FAQ

Landowner Concerns

Forest Products Harvest Tax
The Oregon Department of Revenue will send timber tax forms usually in December and taxes are due January 31st of the following year. This is a small tax of about $3.50 per thousand board feet harvested in a particular year and is applied to all Oregon land. It exempts the first 25 thousand board feet of timber products logged each year for each landowner.

Replanting Costs
Reforestation is only required on properties where tree stocking levels have been reduced to below minimum standards based on the Oregon Forest Practices Act. These levels are determined by site class, which requires a number of stems and basal area to remain after the logging operation has terminated. Stocking tables are available in the Oregon Forest Practices Act.

The landowner also has the responsibility to establish the new stocking and monitor it until it is “free to grow”. “Free to grow” means a stand of young trees that is well distributed, are of acceptable species, vigorous, and has gained dominance in competition with surrounding vegetation.

As a general rule for a clear cut, the cost of replanting may be around $350 per acre for about 400 plus trees per acre. This cost is small as compared to the overall monetary gain from most timber harvests. This includes hiring someone to replant and the price of the trees which can vary based on quality and age. Spraying to reduce competitive vegetation is usually not needed, but can be done to help the landowner accomplish the required goals of reforestation.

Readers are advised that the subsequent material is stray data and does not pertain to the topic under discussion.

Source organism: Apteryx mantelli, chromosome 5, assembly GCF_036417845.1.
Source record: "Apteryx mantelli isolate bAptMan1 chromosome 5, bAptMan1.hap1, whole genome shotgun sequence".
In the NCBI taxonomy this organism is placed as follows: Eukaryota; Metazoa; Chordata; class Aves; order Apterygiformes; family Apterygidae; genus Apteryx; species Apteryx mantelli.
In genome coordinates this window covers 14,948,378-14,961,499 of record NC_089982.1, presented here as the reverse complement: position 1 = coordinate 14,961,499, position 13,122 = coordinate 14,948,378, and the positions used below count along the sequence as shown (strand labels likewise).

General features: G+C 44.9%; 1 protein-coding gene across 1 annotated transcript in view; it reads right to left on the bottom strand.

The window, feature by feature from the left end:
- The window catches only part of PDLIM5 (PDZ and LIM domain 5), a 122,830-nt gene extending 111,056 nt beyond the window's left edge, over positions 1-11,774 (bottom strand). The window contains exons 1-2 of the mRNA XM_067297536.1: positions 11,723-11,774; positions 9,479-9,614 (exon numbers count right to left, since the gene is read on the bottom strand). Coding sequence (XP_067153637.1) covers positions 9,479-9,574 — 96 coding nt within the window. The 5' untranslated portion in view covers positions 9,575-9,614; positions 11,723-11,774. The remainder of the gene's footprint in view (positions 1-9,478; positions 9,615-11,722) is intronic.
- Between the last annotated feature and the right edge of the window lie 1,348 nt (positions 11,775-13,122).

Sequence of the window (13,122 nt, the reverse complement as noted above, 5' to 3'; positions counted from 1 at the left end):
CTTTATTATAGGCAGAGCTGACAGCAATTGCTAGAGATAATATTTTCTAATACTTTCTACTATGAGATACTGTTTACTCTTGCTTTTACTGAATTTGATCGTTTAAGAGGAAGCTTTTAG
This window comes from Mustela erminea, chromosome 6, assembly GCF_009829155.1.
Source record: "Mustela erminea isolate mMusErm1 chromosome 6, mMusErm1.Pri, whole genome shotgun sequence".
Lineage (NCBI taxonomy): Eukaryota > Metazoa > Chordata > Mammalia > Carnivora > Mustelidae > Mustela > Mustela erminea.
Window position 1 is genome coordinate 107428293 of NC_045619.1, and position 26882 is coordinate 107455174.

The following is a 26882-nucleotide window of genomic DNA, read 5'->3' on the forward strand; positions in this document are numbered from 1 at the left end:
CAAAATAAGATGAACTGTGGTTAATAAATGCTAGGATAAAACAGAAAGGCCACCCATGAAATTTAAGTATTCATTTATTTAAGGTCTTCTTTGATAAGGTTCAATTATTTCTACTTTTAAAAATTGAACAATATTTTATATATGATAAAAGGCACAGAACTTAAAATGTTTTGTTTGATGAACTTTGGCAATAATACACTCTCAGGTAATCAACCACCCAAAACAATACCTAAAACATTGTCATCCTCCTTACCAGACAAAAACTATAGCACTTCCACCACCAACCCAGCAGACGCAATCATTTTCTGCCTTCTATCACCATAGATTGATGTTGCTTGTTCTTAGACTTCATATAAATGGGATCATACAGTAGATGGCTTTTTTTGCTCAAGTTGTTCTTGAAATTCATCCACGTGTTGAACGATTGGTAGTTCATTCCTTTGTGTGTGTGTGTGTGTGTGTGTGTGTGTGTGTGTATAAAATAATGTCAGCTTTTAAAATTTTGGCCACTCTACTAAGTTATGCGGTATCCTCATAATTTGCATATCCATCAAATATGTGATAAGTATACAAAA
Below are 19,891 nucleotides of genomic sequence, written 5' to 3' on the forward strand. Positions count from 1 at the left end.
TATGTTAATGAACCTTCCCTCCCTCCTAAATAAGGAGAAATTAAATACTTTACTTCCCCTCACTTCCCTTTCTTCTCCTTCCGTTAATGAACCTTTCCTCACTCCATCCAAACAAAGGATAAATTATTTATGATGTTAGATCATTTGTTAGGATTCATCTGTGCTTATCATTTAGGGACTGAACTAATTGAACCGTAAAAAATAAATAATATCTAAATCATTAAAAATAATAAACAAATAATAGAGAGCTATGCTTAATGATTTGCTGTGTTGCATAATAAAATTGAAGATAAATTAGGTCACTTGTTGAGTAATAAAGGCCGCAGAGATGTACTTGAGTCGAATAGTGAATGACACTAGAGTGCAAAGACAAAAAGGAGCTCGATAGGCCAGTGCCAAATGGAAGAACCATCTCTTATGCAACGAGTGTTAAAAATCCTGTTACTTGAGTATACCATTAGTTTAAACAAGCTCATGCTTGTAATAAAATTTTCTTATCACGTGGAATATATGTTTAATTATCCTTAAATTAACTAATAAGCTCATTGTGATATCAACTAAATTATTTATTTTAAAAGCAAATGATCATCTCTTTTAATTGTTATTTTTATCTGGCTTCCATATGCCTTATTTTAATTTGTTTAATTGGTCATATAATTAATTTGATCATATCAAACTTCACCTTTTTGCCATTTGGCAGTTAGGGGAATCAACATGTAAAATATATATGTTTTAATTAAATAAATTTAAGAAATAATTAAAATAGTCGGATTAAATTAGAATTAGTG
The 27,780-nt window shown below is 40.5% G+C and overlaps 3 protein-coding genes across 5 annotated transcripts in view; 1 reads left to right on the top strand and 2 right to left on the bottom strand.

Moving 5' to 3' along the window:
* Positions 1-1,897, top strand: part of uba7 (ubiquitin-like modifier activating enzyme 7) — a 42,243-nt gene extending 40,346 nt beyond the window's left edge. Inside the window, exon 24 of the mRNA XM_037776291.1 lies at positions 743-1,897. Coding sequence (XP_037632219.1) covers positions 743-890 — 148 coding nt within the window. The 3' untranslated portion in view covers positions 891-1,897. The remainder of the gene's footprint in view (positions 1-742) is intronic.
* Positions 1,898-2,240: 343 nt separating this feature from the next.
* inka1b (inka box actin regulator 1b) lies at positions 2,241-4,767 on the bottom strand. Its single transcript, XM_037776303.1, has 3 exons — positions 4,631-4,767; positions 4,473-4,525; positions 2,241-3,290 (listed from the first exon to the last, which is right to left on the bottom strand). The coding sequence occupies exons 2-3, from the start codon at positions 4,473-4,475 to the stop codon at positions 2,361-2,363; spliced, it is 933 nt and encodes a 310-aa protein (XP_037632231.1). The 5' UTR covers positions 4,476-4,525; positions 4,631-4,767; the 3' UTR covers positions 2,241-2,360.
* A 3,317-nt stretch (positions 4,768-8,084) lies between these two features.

What are Riparian Management Areas? (stream buffers)
A riparian management area as described by the state is “an area along each side of specified waters of the state within which vegetation retention and special management practices are required for the protection of water quality, hydrologic functions, and fish and wildlife habitat.”

Streams are designated as either fish bearing, domestic, or non-fish bearing and small, medium or large. Each designation has requirements which cover the retention of trees, logging methods and size of stream buffers. Some of these buffers require a written plan to be filed with the state and some do not. Written plans generally allow for harvesting to occur within the riparian management area as long as specific stocking levels are met. These written plans may well be worth the effort.

Stream buffers do, in fact, take some property out of income production but there are many benefits. Ask us to help you optimize your income and navigate through the permit process.